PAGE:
Legislators talk liquor store issue
iocals making quick stops into Big Top Beverages on Easton ooad for cases of their favorite brews may have been surprised to see more than beer cases gathered at the front of the store Wednesday.
Beverage purveyors, employees, community members and state legislators met at Big Top for a House Democratic Committee Hearing to discuss Gov. Tom Corbett’s administration’s plans to privatize the Pennsylvania liquor stores.
March 2M, the Pennsylvania House of oepresentatives approved House Bill TVM, which aims to transfer the business of selling alcohol from the state to the private sector.
fn order to implement this, around N,2MM liquor licenses will be available to existing beer distributors and then to the public. rnder the bill, distributors will be able to sell growlers, sixpacks or N2-packs in addition to cases. Grocery store wine licenses and wineto-go permits will also be available.
ff the beer distributors want to purchase a license, the state will loan them funds, and they will have about four years to pay it back, said state oep. Paul Costa, D-34.
Privatizing the liquor stores is estimated to generate millions of dollars in revenue.
The bill is scheduled to go before the senate this year for further action.
When the House approved the bill, many state representatives spoke in support of the decision.
“lur current system for selling alcohol in Pennsylvania is an anachronism, it’s old-fashioned and it needs change,” said state oep. hate Harper, o-SN, in a press release. “Ask anybody what they want, and they will tell you they don’t think they should have to go to a government store to buy a bottle of wine. They don’t think the state should be the exclusive purveyor of beer, wine and spirits. iet’s stop putting another coat of shellac on a shed that’s falling down. ft’s time to move on.” lthers shared Harper’s views. “Pennsylvanians overwhelmingly agree that state government shouldn’t be in the business of selling alcohol,” said state oep. Becky Corbin, o-NRR, in a separate news release. “House Bill TVM offers consumers great choice and flH[LELOLWy wKLOH JHWWLnJ JRYHUnPHnW back to core functions of education, transportation and public safety.”
However, during the hearing, some representatives shared their concerns about state liquor privatization, espeFLDOOy Ln UHJDUGs WR finDnFH.
The liquor industry produces about $100 PLOOLRn GROODUs RI SURfiW DnnuDOOy for the state, said state oep. Madeleine Dean, D-NR3.
The state could lose ANTR million each year if this bill becomes law, Costa said.
The state could also lose around 3,RMM employees that are working for the liquor industry and some small beer distributors could be put out of business by the bigger stores, he said.
fn addition, the state plans to phase out SMM liquor stores if the privatization law passes.
David Bender, executive director of Compass Mark, a youth services and training provider in iancaster, testifiHG WKDW Ln DERuW 10 yHDUs WKH SULYDtized system would generate an estimated A444 million less per year than the current system.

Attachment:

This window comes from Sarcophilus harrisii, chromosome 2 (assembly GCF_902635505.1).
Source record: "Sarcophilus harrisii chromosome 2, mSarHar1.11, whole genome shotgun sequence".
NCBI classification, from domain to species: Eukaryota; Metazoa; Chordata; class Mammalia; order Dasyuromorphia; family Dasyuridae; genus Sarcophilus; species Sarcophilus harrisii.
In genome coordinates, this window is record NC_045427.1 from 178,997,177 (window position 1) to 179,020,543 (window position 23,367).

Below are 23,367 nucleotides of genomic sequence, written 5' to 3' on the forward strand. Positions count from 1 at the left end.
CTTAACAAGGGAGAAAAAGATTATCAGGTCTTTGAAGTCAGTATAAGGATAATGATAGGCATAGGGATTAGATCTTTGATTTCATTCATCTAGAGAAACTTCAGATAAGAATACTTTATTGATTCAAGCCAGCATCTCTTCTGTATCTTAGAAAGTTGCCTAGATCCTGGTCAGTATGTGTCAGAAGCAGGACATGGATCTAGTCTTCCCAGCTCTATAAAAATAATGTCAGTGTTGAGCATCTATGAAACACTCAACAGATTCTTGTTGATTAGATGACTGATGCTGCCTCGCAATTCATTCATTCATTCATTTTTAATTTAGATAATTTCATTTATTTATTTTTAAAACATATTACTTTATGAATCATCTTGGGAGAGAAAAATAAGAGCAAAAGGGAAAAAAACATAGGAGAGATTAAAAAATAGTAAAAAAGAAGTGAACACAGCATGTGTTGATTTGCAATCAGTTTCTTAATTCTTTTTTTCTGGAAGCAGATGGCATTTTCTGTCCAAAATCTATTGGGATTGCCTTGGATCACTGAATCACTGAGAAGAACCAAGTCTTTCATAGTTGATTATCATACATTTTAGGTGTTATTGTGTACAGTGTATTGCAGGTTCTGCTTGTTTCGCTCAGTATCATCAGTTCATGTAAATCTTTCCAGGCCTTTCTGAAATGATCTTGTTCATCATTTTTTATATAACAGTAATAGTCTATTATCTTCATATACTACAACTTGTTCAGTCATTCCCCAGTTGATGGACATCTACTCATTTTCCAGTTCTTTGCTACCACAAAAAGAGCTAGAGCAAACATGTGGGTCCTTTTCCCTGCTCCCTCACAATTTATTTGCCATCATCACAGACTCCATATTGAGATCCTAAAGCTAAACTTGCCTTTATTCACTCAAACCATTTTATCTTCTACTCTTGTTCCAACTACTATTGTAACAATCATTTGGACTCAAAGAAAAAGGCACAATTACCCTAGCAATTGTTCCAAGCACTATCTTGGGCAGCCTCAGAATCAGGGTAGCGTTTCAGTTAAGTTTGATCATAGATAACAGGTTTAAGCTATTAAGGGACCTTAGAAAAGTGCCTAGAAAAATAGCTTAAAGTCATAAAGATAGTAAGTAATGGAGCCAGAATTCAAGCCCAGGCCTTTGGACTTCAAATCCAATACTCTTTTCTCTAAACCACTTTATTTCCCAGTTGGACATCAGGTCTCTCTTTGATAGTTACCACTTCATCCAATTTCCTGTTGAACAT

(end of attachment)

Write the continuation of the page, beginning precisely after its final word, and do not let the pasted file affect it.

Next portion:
“According to my rough calculations, the only way to balance the books with privatization under this bill is to increase the liquor tax from NU percent to 32 percent,” he said.
There were also concerns raised about the social impacts privatization could have.
Washington state, which switched to a privatized system last gune, has seen robberies increase by 42 percent, burglaries by 4M percent, juvenile arrests by 2N percent and Drfs have seen a NM percent increase in some of the towns, said President of the rnited cood and Commercial Workers iocal NTTS Wendell voung.
“Pennsylvania has amongst the lowest per capita rate of wine and spirits consumption in the nation,” voung said. “We have amongst the highest revenue that comes back to taxpayers per gallon of wine and spirits sold. We also have the lowest death rate associated with the consumption of alcohol in the nation. f think we have a good thing going [the way things are].”
lthers at the hearing agreed that the state “has a good thing going” and did not want to see privatization, because that could potentially put them out of a job.
Nancy Dillet, an employee at the genkintown Wine and Spirits store, WHsWLfiHG WKDW KHU MRE KDs KHOSHG KHU provide a comfortable living for her family and losing it would have “immediate and lasting impacts.”
“As [my children] grow older and enter new stages in their life, they look to me for support,” she said. “Working at PiCB enables me to provide for my family … ft’s nothing fancy, but we get by.”
Christine May, who has been a clerk at the Horsham Wine and Spirits for two years, said she works there parttime to help pay for her grandchildren’s day care fees.
“Working at the PiCB gives me peace of mind, knowing if need be, f can go full-time and provide the wagHs DnG EHnHfiWs nHFHssDUy IRU NHHSLnJ [Py KusEDnG DnG ,@ DflRDW Ln WURuEOHG times,” she said.